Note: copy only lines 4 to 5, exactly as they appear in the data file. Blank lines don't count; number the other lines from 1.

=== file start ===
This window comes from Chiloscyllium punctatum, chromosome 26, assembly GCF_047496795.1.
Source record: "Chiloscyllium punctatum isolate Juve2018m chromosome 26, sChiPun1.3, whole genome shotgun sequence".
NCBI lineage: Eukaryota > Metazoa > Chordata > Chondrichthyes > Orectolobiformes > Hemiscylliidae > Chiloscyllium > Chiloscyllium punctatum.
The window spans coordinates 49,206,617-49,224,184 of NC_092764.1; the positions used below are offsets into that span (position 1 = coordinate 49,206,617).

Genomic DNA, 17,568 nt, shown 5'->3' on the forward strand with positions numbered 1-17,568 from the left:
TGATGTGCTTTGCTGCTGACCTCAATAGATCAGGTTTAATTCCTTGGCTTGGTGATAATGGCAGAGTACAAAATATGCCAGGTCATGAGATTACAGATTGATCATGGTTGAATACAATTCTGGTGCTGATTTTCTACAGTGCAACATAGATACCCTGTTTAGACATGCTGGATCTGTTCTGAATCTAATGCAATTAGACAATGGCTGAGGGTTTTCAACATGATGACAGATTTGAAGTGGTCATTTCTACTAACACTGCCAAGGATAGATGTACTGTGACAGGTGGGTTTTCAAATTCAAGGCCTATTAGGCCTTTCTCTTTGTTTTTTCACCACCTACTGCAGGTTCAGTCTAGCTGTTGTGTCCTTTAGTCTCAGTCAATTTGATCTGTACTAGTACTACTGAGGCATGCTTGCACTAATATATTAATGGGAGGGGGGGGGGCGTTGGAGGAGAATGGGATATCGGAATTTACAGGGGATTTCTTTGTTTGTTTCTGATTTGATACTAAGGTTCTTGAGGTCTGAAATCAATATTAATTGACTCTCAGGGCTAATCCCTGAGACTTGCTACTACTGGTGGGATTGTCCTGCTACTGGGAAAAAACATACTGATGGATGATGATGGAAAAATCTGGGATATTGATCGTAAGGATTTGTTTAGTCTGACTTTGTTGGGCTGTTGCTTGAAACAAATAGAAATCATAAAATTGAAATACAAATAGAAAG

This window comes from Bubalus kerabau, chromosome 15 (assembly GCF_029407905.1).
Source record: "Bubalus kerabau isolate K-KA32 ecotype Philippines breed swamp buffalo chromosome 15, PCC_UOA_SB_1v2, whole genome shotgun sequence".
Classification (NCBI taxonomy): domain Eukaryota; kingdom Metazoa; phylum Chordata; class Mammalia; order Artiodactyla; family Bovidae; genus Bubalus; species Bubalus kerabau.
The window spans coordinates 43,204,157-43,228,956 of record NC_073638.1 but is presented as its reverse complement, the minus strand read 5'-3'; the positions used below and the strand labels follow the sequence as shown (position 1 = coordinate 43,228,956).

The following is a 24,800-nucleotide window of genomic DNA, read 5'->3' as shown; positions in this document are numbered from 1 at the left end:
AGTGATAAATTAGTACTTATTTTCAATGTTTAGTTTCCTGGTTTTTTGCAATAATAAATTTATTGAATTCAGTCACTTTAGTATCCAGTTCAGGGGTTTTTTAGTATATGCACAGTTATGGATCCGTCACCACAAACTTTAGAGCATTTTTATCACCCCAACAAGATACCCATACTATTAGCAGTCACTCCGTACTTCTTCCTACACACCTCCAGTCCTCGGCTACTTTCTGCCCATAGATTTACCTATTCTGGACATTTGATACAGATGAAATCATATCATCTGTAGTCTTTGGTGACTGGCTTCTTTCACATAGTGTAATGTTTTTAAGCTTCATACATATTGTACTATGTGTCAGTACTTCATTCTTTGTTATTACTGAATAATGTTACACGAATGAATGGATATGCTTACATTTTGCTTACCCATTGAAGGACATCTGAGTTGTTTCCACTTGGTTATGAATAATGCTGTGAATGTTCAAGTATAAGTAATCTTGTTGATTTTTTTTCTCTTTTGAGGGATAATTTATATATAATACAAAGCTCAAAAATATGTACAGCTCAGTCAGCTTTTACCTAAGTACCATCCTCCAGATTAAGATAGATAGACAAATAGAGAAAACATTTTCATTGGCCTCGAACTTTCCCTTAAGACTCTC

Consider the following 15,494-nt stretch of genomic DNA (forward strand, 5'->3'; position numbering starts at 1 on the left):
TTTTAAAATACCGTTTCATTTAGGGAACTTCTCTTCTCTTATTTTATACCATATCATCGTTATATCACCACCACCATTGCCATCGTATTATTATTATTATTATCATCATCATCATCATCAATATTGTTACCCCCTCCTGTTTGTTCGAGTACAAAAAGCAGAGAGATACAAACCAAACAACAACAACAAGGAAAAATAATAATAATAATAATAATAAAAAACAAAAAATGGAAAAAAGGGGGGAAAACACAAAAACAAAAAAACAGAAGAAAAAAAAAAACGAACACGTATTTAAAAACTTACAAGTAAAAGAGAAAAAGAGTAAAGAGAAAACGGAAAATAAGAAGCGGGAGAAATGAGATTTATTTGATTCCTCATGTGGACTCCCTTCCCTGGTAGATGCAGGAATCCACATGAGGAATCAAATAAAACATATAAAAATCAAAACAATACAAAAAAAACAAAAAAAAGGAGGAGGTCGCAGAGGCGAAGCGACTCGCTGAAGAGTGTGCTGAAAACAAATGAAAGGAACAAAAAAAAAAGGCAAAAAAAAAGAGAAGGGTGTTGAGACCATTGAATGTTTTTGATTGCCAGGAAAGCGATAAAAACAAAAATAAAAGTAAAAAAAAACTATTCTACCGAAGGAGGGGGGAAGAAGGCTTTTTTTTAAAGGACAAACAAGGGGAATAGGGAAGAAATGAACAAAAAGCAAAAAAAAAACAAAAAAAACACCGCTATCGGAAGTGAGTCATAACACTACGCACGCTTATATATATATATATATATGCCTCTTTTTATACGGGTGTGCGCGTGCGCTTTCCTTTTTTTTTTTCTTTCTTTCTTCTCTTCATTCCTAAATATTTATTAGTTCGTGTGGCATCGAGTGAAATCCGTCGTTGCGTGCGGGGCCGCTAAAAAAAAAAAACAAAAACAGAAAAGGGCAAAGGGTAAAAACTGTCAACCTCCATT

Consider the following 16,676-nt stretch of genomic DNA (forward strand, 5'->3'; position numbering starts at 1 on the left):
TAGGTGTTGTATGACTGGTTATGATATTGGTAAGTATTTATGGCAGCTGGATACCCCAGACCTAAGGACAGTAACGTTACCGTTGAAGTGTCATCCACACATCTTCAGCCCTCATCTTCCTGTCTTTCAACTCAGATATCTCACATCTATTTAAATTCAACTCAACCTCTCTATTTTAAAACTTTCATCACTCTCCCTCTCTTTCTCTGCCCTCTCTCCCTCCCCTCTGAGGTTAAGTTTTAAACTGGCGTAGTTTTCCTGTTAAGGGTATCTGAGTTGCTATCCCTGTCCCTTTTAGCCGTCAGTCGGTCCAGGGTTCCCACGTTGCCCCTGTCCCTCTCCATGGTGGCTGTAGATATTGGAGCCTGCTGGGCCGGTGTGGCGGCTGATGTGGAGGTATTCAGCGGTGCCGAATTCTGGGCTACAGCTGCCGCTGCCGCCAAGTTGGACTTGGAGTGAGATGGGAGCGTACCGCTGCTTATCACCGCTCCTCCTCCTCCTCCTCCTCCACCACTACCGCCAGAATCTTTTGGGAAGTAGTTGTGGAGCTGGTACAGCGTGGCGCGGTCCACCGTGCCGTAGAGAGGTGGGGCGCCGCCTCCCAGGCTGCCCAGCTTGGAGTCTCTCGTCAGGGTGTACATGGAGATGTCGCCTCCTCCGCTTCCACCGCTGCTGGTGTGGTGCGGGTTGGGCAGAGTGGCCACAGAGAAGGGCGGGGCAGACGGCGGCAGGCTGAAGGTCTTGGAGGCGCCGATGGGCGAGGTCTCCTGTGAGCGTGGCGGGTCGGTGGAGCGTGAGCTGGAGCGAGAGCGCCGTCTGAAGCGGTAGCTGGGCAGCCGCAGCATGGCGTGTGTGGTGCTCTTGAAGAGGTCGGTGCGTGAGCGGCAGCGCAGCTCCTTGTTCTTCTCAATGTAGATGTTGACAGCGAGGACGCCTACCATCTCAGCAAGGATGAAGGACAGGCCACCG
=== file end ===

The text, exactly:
The window spans coordinates 49,206,617-49,224,184 of NC_092764.1; the positions used below are offsets into that span (position 1 = coordinate 49,206,617).

Genomic DNA, 17,568 nt, shown 5'->3' on the forward strand with positions numbered 1-17,568 from the left: